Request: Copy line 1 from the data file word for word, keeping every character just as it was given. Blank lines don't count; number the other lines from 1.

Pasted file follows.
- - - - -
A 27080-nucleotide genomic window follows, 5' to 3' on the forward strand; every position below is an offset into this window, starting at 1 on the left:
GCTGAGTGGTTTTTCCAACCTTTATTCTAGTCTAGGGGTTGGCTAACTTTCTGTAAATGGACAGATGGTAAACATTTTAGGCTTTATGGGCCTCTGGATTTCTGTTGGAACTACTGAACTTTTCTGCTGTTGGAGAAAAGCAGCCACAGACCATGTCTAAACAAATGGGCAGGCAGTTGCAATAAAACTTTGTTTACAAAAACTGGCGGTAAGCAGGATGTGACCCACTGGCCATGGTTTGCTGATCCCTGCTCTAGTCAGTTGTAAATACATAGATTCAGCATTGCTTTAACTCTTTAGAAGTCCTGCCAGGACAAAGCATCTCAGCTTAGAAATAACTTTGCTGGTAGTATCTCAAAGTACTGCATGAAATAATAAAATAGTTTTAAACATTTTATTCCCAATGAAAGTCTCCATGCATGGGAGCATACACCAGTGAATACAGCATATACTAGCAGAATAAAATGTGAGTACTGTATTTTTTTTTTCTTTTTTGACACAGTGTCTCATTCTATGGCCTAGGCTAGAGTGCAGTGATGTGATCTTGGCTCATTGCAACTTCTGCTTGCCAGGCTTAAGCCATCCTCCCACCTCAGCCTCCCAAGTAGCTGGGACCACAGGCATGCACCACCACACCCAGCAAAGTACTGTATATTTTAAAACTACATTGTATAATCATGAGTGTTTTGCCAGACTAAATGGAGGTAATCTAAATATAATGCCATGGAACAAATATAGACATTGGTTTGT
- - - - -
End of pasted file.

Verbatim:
A 27080-nucleotide genomic window follows, 5' to 3' on the forward strand; every position below is an offset into this window, starting at 1 on the left: